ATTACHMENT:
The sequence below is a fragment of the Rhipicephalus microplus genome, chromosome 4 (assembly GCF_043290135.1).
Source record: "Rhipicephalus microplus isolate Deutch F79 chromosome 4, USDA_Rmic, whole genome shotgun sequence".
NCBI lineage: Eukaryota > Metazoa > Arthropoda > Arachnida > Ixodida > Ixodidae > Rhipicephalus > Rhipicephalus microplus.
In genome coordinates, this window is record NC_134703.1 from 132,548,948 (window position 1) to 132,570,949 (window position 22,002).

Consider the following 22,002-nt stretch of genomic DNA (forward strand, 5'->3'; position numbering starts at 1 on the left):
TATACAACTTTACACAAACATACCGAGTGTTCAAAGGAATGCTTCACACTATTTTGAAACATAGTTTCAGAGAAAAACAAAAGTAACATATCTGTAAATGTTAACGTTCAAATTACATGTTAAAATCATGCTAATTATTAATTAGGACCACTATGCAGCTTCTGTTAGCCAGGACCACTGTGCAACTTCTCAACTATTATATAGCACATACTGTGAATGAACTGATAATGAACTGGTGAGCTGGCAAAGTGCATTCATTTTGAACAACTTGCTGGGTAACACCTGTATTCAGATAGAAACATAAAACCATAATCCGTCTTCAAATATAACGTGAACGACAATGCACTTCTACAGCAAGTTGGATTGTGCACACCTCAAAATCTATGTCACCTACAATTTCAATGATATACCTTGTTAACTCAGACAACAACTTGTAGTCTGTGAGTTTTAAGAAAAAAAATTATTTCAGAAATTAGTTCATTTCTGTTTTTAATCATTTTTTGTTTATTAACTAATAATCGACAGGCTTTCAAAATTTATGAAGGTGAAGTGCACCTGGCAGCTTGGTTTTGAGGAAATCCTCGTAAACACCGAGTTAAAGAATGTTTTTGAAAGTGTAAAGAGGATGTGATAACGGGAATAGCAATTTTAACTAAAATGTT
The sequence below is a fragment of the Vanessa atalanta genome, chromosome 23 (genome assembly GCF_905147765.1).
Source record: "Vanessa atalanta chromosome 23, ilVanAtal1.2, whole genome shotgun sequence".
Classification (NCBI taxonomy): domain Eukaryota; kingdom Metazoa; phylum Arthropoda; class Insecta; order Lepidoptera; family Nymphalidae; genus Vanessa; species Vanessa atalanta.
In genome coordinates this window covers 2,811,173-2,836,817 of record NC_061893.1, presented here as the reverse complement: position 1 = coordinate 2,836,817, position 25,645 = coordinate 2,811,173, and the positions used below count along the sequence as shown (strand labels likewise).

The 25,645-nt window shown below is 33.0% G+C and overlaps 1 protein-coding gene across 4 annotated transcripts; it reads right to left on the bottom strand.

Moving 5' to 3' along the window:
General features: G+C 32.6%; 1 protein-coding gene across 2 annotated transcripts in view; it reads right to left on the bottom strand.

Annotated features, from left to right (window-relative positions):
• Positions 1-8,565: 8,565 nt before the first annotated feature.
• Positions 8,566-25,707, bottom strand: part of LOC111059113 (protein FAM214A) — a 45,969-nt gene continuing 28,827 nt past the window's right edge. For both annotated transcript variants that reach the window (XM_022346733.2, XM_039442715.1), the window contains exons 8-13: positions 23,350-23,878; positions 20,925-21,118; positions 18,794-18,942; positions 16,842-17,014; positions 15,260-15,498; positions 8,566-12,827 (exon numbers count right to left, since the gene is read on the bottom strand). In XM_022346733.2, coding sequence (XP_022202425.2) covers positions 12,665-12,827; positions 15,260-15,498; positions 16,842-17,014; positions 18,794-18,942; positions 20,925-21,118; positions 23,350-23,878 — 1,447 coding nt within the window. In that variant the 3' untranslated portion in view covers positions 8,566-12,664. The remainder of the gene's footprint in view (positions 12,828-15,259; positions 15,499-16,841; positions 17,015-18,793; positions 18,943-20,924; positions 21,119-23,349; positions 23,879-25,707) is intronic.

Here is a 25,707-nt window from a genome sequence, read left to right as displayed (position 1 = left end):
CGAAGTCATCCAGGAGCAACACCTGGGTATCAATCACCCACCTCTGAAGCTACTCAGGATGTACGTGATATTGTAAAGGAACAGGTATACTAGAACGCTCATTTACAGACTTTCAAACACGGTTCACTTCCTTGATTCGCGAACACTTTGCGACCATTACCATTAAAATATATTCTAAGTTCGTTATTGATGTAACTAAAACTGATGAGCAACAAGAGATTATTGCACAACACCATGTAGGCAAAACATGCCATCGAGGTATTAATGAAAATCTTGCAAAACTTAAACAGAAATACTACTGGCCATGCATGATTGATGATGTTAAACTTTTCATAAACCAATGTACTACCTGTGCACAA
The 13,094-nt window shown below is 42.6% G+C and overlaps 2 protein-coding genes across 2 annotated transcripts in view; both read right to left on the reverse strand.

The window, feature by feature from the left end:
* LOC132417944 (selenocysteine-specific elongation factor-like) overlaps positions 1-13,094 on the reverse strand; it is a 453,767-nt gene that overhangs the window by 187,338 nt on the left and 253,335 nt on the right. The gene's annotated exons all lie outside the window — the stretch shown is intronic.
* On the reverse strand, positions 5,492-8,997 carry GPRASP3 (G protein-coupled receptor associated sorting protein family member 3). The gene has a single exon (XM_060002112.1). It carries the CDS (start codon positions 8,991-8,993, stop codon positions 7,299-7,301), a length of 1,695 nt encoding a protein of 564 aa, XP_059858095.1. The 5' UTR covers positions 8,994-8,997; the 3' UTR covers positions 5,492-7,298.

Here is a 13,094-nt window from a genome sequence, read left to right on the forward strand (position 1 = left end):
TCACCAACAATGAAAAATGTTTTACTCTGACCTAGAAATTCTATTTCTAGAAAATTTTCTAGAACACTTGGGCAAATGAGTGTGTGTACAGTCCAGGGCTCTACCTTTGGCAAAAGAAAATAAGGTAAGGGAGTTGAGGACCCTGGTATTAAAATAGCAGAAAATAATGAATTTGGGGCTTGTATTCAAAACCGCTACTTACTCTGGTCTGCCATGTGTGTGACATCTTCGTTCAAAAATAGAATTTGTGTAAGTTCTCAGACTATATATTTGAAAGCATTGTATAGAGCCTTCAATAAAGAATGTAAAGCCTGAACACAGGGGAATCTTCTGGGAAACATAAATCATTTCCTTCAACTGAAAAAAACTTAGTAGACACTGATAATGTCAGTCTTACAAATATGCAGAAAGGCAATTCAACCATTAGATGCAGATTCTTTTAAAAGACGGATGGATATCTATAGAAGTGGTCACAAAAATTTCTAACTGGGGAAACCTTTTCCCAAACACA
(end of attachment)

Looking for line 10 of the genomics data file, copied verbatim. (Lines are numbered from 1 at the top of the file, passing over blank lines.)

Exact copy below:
In genome coordinates this window covers 2,811,173-2,836,817 of record NC_061893.1, presented here as the reverse complement: position 1 = coordinate 2,836,817, position 25,645 = coordinate 2,811,173, and the positions used below count along the sequence as shown (strand labels likewise).